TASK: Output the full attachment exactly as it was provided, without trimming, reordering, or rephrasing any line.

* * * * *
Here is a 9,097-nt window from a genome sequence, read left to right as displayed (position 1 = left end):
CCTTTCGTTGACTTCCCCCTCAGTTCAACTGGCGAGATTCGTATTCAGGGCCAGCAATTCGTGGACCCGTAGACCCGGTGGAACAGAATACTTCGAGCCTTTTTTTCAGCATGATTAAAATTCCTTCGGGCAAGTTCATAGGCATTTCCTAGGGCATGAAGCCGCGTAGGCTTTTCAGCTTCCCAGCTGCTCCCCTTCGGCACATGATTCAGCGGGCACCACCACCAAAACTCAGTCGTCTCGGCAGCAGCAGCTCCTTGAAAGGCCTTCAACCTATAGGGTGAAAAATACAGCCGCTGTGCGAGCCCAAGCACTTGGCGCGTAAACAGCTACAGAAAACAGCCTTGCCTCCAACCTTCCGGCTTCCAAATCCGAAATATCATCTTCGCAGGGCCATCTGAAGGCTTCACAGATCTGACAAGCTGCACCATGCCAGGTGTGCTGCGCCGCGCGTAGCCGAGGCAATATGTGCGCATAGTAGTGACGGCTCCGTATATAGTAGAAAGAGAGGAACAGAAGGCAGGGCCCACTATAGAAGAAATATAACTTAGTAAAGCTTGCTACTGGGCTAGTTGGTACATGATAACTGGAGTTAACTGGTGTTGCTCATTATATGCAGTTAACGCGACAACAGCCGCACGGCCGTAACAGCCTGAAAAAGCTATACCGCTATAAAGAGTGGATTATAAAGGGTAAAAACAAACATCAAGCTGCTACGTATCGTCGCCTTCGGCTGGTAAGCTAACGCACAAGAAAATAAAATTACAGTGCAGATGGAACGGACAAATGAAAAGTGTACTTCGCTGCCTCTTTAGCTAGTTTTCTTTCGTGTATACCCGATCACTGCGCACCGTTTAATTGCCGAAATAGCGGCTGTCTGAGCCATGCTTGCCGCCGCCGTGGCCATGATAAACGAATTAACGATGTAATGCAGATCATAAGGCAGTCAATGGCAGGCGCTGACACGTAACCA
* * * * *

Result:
Here is a 9,097-nt window from a genome sequence, read left to right as displayed (position 1 = left end):
CCTTTCGTTGACTTCCCCCTCAGTTCAACTGGCGAGATTCGTATTCAGGGCCAGCAATTCGTGGACCCGTAGACCCGGTGGAACAGAATACTTCGAGCCTTTTTTTCAGCATGATTAAAATTCCTTCGGGCAAGTTCATAGGCATTTCCTAGGGCATGAAGCCGCGTAGGCTTTTCAGCTTCCCAGCTGCTCCCCTTCGGCACATGATTCAGCGGGCACCACCACCAAAACTCAGTCGTCTCGGCAGCAGCAGCTCCTTGAAAGGCCTTCAACCTATAGGGTGAAAAATACAGCCGCTGTGCGAGCCCAAGCACTTGGCGCGTAAACAGCTACAGAAAACAGCCTTGCCTCCAACCTTCCGGCTTCCAAATCCGAAATATCATCTTCGCAGGGCCATCTGAAGGCTTCACAGATCTGACAAGCTGCACCATGCCAGGTGTGCTGCGCCGCGCGTAGCCGAGGCAATATGTGCGCATAGTAGTGACGGCTCCGTATATAGTAGAAAGAGAGGAACAGAAGGCAGGGCCCACTATAGAAGAAATATAACTTAGTAAAGCTTGCTACTGGGCTAGTTGGTACATGATAACTGGAGTTAACTGGTGTTGCTCATTATATGCAGTTAACGCGACAACAGCCGCACGGCCGTAACAGCCTGAAAAAGCTATACCGCTATAAAGAGTGGATTATAAAGGGTAAAAACAAACATCAAGCTGCTACGTATCGTCGCCTTCGGCTGGTAAGCTAACGCACAAGAAAATAAAATTACAGTGCAGATGGAACGGACAAATGAAAAGTGTACTTCGCTGCCTCTTTAGCTAGTTTTCTTTCGTGTATACCCGATCACTGCGCACCGTTTAATTGCCGAAATAGCGGCTGTCTGAGCCATGCTTGCCGCCGCCGTGGCCATGATAAACGAATTAACGATGTAATGCAGATCATAAGGCAGTCAATGGCAGGCGCTGACACGTAACCA